Prostate-Specific Antigen (PSA)
Prostate-Specific Antigen (PSA)
What To Think About
- When combined with a
digital rectal exam, the prostate-specific antigen
(PSA) test may increase the chance of finding prostate cancer. For more
information, see the topic
Digital Rectal Examination (DRE).
- A PSA
level within the normal ranges does not mean that prostate cancer is not
present. Some men who have prostate cancer have normal PSA levels.
- The American Cancer Society (ACS) advises men to talk with their doctors about testing and treatment before deciding about testing. The ACS says that men should not be tested without learning about the risks and benefits. The ACS advises talking to a doctor about testing:
- At age 50 for men who are at average risk of getting prostate cancer and are expected to live at least 10 more years.
- At age 45 for men at high risk, such as African Americans and men who have a first-degree relative (father, brother, or son) who had prostate cancer when he was younger than 65.
- At age 40 for men at an even higher risk, such as those with several first-degree relatives who had prostate cancer at an early age.
U.S. Preventive Services Task Force (USPSTF) recommends against routine PSA tests to look for prostate cancer. The USPSTF found that testing often does more harm than good. Men who are tested may end up getting treatment they don't need, and those treatments can cause other problems. Few, if any, men are helped to live longer by having the test.
- The American Urological Association (AUA) recommends that men decide with their doctors about screening. If a man decides to be screened, the AUA says he should start at the age of 40 for a "baseline" score (a baseline score is a PSA level that can be used to compare with future test scores).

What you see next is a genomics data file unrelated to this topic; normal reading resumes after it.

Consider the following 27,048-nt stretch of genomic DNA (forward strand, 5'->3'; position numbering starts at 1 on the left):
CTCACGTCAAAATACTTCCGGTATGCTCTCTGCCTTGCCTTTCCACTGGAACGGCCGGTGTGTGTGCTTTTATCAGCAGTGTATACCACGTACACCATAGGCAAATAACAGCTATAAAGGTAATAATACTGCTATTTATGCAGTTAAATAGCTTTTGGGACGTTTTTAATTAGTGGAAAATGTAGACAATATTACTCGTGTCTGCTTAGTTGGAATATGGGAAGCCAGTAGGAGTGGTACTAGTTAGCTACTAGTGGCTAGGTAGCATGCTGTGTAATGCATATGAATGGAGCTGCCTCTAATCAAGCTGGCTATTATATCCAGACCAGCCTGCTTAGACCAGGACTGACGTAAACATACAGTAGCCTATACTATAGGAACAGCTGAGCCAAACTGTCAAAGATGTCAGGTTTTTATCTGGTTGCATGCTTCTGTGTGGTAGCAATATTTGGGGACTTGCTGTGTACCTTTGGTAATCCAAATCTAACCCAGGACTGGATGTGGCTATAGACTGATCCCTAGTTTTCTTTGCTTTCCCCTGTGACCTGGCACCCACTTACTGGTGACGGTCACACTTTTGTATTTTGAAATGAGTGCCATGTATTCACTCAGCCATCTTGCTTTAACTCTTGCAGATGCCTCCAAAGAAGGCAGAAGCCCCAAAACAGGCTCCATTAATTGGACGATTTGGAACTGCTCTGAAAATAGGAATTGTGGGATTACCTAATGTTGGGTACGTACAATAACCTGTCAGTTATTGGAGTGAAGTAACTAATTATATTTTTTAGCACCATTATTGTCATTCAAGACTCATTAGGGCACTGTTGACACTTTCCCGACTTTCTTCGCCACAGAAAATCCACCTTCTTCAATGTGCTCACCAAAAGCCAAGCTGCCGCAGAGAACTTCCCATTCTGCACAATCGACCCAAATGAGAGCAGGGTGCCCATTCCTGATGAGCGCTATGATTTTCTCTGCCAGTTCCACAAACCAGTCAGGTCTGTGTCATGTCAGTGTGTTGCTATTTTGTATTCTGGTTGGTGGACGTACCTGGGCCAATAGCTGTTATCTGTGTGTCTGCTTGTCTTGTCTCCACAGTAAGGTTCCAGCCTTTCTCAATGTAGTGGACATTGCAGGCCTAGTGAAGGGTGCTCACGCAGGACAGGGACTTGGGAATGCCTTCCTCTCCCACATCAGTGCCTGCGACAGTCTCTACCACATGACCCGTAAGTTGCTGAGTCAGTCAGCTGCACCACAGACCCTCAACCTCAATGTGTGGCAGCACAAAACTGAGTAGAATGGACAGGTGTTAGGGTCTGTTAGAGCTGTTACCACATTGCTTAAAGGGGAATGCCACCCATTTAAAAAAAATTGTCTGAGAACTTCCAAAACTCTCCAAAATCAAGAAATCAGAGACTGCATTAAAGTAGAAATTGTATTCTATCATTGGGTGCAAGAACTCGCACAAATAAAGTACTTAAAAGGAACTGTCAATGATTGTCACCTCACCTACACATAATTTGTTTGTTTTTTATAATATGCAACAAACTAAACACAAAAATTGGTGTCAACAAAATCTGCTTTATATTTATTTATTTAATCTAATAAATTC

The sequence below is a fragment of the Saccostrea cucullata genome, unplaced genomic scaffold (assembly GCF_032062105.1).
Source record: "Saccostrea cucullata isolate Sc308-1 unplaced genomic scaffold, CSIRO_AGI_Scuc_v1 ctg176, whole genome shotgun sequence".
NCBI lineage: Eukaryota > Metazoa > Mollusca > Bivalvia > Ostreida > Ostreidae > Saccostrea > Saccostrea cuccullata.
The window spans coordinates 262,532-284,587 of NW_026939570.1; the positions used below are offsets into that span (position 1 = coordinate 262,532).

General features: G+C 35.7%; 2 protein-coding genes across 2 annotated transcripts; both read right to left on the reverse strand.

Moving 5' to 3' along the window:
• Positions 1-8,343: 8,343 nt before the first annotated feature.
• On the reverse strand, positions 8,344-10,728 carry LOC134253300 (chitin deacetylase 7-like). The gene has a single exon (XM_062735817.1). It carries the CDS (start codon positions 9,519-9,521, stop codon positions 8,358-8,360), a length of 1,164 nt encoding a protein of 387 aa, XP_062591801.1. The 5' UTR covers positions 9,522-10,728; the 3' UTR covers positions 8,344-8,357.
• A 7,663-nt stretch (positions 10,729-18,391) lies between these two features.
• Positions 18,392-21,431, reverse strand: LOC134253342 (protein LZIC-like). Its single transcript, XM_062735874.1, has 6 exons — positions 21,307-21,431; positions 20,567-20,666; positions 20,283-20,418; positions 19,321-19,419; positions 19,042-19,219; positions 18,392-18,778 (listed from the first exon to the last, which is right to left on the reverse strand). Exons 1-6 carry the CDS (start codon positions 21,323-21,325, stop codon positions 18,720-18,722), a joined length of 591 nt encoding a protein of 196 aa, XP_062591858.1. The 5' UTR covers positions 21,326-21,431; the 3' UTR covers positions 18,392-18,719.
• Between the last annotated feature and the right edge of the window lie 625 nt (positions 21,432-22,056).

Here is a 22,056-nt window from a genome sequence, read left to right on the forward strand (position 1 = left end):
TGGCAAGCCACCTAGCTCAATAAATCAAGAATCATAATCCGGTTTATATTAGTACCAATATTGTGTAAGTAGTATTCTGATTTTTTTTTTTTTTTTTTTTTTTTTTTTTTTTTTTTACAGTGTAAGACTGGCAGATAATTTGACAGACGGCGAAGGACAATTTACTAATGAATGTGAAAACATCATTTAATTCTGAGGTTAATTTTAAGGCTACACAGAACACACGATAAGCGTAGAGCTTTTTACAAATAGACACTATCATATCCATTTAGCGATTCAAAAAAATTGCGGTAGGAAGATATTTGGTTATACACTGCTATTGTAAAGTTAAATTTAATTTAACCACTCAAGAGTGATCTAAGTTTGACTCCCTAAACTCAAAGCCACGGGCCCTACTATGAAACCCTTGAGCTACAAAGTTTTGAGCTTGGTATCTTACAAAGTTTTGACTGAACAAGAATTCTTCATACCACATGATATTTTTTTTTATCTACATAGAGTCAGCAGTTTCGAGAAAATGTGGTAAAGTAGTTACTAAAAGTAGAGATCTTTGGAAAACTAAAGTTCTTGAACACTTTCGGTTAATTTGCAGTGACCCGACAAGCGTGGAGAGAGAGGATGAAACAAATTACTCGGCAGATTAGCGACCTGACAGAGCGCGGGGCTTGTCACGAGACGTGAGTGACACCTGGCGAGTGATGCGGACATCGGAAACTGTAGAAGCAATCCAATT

- Some experts do not advise yearly testing. They
say the high rate of
false-positive results and the costs and risks of
further tests outweigh the benefits of yearly screening tests.
- Experts disagree about the type of testing that is appropriate if
the PSA level is high. The decision may depend on:
- Results of your digital rectal
- Results of any PSA tests you have had in the past. If your
PSA level gets higher in a short amount of time, follow-up testing may be
- Your age and health.
- The costs and risks
of more tests and treatments.
- Other prostate tests are being evaluated to
determine how well they tell the difference between prostate cancer and benign
- The prostate-specific antigen density
(PSAD) test compares the PSA value to the size of the prostate gland. The size
of the prostate is measured using transrectal ultrasound
- The PSA velocity test is a measure of how rapidly PSA
levels increase over time. PSA levels increase more rapidly in men with
prostate cancer and more slowly in men with prostate enlargement (benign
- A complexed prostate-specific antigen (cPSA) test may help show
if a prostate biopsy should be done. This test measures the amount of several forms of PSA that are attached to proteins found in the blood.
E. Gregory Thompson, MD - Internal Medicine
Christopher G. Wood, MD, FACS - Urology, Oncology
December 28, 2012
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